The Rise of the American Conservation Movement: Power, Privilege, and Environmental Protection is Dr. Dorceta E. Taylor's latest book. Released on the 100th year anniversary of the birth of the National Park Service, it chronicles the rise of the conservation ideas and the emergence of the conservation movement. The book discusses how ideas around the protection of wild lands, big game and other wildlife coincided with conflicts around race, class, and gender. Dr. Taylor also explores how the appropriation of land, genocide, slavery, eugenics, and exploitation are tied to conservationism. The book examines how the powerful and privileged developed conservation laws, policies and institutions to protect nature and the disproportionately negative impacts some of these had on the white working class and people of color.
This book also examines the contributions of people of color to environmental protection. It places people of color like Sacagawea, York, Harriett Tubman, Phillis Wheatly, Biddy Mason, and the Buffalo Soldiers who helped to build Yosemite firmly within the conservation narrative. It also examines the quest for exposure to wildlands and open spaces by blacks in the nineteenth and early twentieth centuries and the segregation and discrimination that awaited them in the national parks and other natural spaces.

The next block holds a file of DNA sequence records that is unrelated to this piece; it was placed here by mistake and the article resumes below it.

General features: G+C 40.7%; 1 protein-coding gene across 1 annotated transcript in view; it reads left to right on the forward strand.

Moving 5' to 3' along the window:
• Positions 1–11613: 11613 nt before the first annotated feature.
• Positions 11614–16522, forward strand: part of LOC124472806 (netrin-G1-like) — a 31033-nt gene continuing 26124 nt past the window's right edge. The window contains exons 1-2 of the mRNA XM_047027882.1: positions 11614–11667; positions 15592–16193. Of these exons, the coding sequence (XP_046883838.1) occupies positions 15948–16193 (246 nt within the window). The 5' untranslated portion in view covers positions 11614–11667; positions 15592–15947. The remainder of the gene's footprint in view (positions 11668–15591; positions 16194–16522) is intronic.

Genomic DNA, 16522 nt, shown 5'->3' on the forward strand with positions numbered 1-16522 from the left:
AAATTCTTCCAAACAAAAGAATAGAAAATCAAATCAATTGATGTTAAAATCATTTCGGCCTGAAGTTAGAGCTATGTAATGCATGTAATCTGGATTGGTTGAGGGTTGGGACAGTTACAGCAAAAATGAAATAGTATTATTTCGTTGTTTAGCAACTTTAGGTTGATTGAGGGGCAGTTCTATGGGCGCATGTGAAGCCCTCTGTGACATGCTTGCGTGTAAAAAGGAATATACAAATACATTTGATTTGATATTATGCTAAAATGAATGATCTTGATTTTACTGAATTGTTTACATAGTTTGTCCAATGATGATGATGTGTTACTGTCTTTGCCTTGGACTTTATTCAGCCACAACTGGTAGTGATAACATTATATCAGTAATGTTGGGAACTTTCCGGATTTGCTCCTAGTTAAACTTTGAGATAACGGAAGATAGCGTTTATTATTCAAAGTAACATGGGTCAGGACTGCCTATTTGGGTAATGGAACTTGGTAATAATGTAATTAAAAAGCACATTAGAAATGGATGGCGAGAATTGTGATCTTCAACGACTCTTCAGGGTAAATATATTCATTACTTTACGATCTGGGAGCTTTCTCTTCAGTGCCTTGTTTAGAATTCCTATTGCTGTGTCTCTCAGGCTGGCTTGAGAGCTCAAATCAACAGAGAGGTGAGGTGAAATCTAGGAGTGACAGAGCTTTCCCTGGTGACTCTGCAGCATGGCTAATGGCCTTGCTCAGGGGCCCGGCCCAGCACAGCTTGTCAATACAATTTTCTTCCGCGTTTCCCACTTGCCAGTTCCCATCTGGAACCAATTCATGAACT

In this sweeping social history Dorceta E. Taylor examines the emergence and rise of the multi-faceted conservation movement from the mid-nineteenth to the early twentieth century, showing how race, c...
Special offer to our Facebook followers. Send an email to firstname.lastname@example.org to be our guest at the June 8, 4 PM forum with Mike Wilson of Sustainable Prosperity. We're waiving the $20 registration for this event for a limited time only! ... See MoreSee Less
The Sustainability Network acknowledges the Couchiching Conservancy for their generous initiative in taking the Great Lakes Learning Network attendees on a tour of their beautiful conservancy and educating us on the area's history and significance. ... See MoreSee Less
Many productive and fruitful discussions took place at the Great Lakes Learning Network. The Sustainability Network expresses sincere thanks to the Great Lakes Social Network Analysis project advisors for dedicating their time and effort into giving guidance and support, including Jill Ryan (Freshwater Future), Stephanie Smith (Alliance for the Great Lakes), Todd Ambs (Healing Our Waters Coalition), and Lindsay Telfer (Canadian Freshwater Alliance). ... See MoreSee Less
The Sustainability Network is honoured to have the opportunity to host the Great Lakes Learning Network, as part of the Great Lakes Social Network Analysis project. Thank you to Great Lakes conservation leaders who joined us to discuss our research results and plan the next steps to enhance collaboration between organizations working to conserve the Great Lakes. ... See MoreSee Less
Article: Going into Business for Wildlife Conservation from the Stanford Social Innovation Review